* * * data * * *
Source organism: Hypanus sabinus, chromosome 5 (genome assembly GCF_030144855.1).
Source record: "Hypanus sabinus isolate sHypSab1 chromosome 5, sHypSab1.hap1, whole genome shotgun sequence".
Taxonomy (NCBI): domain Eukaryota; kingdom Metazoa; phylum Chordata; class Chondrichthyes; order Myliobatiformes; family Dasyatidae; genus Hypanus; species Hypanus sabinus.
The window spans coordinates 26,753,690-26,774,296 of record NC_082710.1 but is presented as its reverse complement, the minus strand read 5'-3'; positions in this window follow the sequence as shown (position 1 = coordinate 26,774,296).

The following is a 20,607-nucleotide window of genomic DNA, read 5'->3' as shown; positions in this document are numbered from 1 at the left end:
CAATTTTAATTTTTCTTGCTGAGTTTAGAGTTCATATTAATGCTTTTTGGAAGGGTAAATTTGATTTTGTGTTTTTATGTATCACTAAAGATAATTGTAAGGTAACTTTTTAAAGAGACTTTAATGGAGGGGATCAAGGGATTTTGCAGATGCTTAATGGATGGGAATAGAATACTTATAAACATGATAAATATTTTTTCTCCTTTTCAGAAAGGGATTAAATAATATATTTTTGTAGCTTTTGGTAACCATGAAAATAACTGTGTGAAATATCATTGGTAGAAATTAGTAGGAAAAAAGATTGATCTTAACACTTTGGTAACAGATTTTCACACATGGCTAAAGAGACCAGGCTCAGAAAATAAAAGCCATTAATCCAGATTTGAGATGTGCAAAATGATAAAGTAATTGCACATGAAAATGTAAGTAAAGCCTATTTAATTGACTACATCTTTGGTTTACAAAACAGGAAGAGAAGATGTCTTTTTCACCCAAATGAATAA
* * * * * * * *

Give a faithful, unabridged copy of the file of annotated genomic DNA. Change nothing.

Source organism: Hypanus sabinus, chromosome 5 (genome assembly GCF_030144855.1).
Source record: "Hypanus sabinus isolate sHypSab1 chromosome 5, sHypSab1.hap1, whole genome shotgun sequence".
Taxonomy (NCBI): domain Eukaryota; kingdom Metazoa; phylum Chordata; class Chondrichthyes; order Myliobatiformes; family Dasyatidae; genus Hypanus; species Hypanus sabinus.
The window spans coordinates 26,753,690-26,774,296 of record NC_082710.1 but is presented as its reverse complement, the minus strand read 5'-3'; positions in this window follow the sequence as shown (position 1 = coordinate 26,774,296).

The following is a 20,607-nucleotide window of genomic DNA, read 5'->3' as shown; positions in this document are numbered from 1 at the left end:
CAATTTTAATTTTTCTTGCTGAGTTTAGAGTTCATATTAATGCTTTTTGGAAGGGTAAATTTGATTTTGTGTTTTTATGTATCACTAAAGATAATTGTAAGGTAACTTTTTAAAGAGACTTTAATGGAGGGGATCAAGGGATTTTGCAGATGCTTAATGGATGGGAATAGAATACTTATAAACATGATAAATATTTTTTCTCCTTTTCAGAAAGGGATTAAATAATATATTTTTGTAGCTTTTGGTAACCATGAAAATAACTGTGTGAAATATCATTGGTAGAAATTAGTAGGAAAAAAGATTGATCTTAACACTTTGGTAACAGATTTTCACACATGGCTAAAGAGACCAGGCTCAGAAAATAAAAGCCATTAATCCAGATTTGAGATGTGCAAAATGATAAAGTAATTGCACATGAAAATGTAAGTAAAGCCTATTTAATTGACTACATCTTTGGTTTACAAAACAGGAAGAGAAGATGTCTTTTTCACCCAAATGAATAA